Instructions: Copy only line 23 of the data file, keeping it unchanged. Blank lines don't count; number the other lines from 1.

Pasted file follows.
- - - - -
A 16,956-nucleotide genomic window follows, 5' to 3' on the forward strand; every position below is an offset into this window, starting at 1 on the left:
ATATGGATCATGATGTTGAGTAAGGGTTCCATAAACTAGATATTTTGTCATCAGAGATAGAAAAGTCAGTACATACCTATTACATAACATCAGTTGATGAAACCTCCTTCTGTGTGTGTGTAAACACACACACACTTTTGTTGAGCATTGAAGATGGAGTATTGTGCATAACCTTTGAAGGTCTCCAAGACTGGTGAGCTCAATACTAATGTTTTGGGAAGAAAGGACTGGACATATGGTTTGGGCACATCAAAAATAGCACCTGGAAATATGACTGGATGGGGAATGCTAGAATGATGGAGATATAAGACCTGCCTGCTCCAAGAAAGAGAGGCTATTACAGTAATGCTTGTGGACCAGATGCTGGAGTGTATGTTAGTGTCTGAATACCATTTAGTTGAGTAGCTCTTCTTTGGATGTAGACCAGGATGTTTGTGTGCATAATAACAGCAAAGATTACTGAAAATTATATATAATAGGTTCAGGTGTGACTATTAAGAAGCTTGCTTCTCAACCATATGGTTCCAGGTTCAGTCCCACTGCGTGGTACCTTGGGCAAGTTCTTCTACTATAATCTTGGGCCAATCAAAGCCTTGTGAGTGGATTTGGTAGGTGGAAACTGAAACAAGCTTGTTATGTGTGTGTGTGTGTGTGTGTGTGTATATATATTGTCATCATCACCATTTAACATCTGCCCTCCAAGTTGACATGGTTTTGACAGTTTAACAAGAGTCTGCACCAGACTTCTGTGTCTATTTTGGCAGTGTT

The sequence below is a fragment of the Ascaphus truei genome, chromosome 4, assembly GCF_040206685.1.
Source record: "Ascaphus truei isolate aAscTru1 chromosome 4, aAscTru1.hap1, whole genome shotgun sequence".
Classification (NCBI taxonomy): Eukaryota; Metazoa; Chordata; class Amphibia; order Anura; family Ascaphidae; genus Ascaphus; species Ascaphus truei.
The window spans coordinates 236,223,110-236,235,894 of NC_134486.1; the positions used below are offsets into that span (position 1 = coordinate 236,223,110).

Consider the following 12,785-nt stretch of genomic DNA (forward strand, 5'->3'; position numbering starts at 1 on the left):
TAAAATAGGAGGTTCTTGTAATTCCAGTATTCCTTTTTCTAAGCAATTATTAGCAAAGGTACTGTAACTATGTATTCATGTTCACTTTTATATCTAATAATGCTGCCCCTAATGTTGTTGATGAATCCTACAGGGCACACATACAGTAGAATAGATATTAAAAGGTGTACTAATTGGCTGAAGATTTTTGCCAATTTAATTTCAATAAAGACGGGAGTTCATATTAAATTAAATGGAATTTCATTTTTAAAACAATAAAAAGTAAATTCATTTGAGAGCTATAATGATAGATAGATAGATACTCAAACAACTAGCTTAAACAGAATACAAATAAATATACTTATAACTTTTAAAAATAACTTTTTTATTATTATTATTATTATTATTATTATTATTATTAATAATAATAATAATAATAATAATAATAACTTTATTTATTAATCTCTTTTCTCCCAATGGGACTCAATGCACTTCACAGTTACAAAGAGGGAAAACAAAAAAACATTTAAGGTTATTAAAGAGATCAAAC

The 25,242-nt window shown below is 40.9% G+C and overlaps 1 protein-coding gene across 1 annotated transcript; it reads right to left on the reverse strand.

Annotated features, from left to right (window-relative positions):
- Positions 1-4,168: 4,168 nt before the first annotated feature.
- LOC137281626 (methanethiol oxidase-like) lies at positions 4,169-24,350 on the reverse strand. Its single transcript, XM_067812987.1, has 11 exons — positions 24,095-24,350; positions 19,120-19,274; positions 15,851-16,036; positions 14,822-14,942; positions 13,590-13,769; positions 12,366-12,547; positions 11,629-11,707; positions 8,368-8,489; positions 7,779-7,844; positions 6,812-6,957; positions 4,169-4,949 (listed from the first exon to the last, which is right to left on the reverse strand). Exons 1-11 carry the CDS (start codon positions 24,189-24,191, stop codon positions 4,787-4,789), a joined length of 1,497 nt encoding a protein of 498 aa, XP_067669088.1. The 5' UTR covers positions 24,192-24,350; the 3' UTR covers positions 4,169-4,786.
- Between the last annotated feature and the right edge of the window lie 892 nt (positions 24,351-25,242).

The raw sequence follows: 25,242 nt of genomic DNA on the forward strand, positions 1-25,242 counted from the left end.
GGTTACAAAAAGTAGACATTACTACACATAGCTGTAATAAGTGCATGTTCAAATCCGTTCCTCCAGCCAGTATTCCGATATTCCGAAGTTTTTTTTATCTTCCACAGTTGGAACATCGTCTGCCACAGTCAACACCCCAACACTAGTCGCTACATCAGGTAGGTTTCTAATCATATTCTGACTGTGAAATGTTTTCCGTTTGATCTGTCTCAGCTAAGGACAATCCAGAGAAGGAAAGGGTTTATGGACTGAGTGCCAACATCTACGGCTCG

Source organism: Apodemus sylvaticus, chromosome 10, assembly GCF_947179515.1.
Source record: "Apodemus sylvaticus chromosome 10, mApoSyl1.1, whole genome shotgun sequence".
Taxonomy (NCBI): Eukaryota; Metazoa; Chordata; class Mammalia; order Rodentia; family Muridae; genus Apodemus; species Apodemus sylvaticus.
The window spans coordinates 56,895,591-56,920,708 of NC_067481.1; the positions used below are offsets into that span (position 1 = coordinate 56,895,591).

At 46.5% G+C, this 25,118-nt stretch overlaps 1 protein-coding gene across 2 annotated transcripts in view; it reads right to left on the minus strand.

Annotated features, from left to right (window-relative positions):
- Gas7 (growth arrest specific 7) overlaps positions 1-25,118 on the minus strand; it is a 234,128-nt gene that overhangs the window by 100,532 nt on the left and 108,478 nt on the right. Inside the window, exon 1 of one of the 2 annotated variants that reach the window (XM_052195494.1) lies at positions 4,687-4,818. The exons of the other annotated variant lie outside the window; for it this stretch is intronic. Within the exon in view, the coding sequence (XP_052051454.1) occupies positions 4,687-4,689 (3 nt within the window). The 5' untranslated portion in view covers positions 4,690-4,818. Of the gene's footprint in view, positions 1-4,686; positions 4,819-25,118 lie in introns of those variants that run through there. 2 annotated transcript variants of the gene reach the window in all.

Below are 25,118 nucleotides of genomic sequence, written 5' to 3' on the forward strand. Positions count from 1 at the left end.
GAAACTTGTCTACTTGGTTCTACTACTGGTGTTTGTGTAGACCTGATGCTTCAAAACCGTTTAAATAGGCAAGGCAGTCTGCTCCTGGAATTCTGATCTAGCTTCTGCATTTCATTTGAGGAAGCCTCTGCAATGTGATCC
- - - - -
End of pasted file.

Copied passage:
Below are 25,118 nucleotides of genomic sequence, written 5' to 3' on the forward strand. Positions count from 1 at the left end.